Cavs star weighing Olympic options
NBA rookie-of-the-year candidate Kyrie Irving said he will announce next week whether he intends to play for Australia at this summer's London Olympics.
The Cleveland Cavaliers point guard was born in Melbourne in March 1992 while his father, Drederick Irving, was playing professionally in the country with the Bulleen Boomers.
Irving, 19, moved to New York at the age of two and holds dual nationality, which enabled him to play for the United States at junior level.
His involvement with the under-18s would require the International Basketball Federation (FIBA) to alter his eligibility should he decide to side with his country of birth at the 2012 Games.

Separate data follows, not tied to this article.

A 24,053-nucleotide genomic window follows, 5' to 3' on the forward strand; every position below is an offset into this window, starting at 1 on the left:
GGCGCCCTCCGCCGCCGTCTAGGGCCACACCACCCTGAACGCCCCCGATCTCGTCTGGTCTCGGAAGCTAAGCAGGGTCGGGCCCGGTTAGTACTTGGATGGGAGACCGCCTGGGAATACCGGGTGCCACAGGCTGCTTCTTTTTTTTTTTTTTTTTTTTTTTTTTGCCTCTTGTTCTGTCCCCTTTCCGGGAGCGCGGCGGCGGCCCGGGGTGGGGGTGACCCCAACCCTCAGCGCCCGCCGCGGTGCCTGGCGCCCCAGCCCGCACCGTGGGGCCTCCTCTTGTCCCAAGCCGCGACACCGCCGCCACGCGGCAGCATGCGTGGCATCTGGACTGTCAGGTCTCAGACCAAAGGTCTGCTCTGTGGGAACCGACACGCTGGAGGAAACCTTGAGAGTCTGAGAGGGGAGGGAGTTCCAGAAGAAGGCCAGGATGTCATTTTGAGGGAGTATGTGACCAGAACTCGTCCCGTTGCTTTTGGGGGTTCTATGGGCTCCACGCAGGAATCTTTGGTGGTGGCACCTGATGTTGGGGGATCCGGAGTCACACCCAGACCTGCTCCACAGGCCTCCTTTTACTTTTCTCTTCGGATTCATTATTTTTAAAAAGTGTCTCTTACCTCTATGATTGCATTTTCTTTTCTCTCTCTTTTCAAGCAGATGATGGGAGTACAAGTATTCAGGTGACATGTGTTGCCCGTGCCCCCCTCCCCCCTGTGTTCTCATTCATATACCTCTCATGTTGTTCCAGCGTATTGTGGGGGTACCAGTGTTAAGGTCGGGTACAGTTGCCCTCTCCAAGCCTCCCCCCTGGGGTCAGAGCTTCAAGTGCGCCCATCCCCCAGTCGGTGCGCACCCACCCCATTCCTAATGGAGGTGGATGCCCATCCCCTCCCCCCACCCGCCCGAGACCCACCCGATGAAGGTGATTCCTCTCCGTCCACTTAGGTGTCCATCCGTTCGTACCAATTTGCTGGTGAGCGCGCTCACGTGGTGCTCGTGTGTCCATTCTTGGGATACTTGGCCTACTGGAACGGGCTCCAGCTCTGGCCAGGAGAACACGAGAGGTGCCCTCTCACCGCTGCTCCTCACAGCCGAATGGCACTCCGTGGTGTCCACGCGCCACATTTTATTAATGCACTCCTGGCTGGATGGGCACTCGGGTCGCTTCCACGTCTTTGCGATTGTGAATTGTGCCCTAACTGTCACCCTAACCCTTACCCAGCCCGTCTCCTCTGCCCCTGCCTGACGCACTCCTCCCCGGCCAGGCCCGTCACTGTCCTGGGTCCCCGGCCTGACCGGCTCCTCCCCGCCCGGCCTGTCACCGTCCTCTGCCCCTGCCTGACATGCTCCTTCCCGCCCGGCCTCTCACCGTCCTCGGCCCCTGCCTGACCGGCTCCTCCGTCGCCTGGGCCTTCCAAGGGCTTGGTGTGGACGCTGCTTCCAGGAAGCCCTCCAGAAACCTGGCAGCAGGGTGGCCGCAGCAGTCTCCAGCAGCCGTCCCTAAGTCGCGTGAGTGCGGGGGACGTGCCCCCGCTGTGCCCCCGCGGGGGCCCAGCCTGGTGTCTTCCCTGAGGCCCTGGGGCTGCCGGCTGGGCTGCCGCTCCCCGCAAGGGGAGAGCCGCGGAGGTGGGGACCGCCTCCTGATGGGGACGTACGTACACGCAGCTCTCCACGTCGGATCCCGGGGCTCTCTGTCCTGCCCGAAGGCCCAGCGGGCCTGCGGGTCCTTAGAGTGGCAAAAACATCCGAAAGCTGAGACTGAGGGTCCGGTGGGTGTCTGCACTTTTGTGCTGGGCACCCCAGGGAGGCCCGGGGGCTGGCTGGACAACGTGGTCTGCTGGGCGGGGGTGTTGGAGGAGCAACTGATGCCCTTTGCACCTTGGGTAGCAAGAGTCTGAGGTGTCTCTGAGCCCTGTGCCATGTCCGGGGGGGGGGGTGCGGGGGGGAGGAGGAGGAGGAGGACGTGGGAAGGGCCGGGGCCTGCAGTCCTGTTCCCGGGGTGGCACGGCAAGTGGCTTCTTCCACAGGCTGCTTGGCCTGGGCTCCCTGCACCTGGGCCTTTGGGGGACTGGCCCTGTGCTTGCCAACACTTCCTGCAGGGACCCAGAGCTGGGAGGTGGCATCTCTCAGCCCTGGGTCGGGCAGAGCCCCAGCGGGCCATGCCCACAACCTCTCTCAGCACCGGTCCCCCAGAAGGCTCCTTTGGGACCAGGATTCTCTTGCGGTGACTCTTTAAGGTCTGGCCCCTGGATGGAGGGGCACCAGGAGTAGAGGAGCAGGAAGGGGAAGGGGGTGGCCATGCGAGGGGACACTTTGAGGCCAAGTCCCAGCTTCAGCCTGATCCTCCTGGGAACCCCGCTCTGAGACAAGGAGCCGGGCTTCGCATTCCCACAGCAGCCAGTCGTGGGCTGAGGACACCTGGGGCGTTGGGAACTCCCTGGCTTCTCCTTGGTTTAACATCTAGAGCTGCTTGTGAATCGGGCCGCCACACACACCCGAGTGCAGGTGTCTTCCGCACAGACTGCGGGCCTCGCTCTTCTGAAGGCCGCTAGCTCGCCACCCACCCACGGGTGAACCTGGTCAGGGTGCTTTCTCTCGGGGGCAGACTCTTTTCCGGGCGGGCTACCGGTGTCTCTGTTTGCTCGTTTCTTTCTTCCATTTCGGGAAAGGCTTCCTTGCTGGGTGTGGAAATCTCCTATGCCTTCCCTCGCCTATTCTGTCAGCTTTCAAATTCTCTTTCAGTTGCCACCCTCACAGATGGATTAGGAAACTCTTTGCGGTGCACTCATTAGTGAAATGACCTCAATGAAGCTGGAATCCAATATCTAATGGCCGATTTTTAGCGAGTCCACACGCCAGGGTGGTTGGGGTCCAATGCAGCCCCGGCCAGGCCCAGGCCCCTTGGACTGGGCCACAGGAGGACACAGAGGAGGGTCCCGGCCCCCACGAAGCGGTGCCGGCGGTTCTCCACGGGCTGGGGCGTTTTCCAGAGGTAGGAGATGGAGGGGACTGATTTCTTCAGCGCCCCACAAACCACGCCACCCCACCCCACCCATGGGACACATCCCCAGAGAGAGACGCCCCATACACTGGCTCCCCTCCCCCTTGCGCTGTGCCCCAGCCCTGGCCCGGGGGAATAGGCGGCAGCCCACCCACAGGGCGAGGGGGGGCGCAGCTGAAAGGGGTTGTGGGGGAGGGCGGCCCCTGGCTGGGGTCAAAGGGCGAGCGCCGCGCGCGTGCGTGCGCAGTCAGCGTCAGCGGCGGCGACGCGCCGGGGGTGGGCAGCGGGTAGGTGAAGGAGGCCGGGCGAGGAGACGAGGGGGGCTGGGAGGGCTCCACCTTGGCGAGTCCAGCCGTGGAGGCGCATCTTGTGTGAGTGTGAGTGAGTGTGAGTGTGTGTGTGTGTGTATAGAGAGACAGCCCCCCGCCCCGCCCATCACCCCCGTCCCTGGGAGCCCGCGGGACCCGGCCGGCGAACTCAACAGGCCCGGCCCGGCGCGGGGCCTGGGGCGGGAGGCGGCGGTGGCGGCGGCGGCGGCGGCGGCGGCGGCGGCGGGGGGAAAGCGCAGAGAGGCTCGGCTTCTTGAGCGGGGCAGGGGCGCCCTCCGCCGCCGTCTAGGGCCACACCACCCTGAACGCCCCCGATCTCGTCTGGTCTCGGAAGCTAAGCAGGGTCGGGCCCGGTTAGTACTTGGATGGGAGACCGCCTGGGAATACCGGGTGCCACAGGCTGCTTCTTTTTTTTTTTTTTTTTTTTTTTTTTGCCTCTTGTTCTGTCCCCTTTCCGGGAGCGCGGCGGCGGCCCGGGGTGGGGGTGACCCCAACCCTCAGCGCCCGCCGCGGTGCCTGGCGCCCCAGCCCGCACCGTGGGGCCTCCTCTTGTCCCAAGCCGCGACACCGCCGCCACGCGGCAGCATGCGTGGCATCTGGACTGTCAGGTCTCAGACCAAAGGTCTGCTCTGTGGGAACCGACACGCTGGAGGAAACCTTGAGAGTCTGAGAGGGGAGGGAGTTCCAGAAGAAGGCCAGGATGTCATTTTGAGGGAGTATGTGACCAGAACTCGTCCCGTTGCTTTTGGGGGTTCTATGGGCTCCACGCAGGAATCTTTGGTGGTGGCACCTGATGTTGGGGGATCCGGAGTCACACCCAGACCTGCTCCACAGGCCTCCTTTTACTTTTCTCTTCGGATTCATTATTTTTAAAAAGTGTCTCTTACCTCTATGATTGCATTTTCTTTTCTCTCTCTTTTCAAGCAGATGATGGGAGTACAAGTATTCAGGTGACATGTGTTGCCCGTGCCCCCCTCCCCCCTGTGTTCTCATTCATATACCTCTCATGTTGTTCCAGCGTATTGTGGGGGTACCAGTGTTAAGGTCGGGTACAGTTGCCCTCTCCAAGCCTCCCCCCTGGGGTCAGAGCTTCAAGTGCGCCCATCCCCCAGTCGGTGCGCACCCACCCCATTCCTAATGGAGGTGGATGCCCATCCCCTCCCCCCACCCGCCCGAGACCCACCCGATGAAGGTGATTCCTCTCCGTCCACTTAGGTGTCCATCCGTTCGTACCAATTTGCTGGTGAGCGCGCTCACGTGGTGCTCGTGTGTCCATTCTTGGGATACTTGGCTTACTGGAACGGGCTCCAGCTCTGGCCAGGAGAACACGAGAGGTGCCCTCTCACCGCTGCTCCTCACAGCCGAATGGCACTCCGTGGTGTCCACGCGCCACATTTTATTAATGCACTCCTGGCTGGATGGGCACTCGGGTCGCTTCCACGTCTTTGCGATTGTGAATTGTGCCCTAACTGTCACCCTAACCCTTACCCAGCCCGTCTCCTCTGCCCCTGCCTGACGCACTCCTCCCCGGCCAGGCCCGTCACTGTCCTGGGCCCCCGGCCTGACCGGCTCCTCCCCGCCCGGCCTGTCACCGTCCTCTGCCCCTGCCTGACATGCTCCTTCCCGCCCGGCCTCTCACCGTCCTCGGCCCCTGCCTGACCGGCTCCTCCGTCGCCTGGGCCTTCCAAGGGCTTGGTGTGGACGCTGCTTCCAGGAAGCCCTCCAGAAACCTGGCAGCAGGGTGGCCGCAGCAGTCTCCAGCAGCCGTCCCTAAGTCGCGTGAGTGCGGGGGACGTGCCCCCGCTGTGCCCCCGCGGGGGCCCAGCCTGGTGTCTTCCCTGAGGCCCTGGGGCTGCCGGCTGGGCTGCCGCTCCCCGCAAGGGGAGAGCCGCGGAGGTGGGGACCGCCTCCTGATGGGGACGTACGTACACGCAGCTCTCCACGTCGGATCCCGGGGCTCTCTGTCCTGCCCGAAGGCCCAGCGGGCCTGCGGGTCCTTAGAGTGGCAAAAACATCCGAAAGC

Irving, who was taken by the Cavs with the No. 1 pick in the 2011 NBA Draft, would be an enormous boost for the Australians after averaging 18.5 points and 5.1 assists per game in his first pro season since leaving Duke University.
Duke and Team USA coach Mike Krzyzewski is pushing for his former college protege to join the US Select team to mold him toward a role at future Olympics, beyond London.
Asked about his international status after Cleveland's 120-103 defeat to the New York Knicks on Wednesday night, Irving confirmed to reporters he will reach a decision next week, adding, "It's still up in the air."
Irving outscored opposite point guard sensation Jeremy Lin with 22 points to 19 at Madison Square Garden.
But the Knicks star delivered more assists (13 to seven) and turned the ball over only once, while Irving gifted possession four times.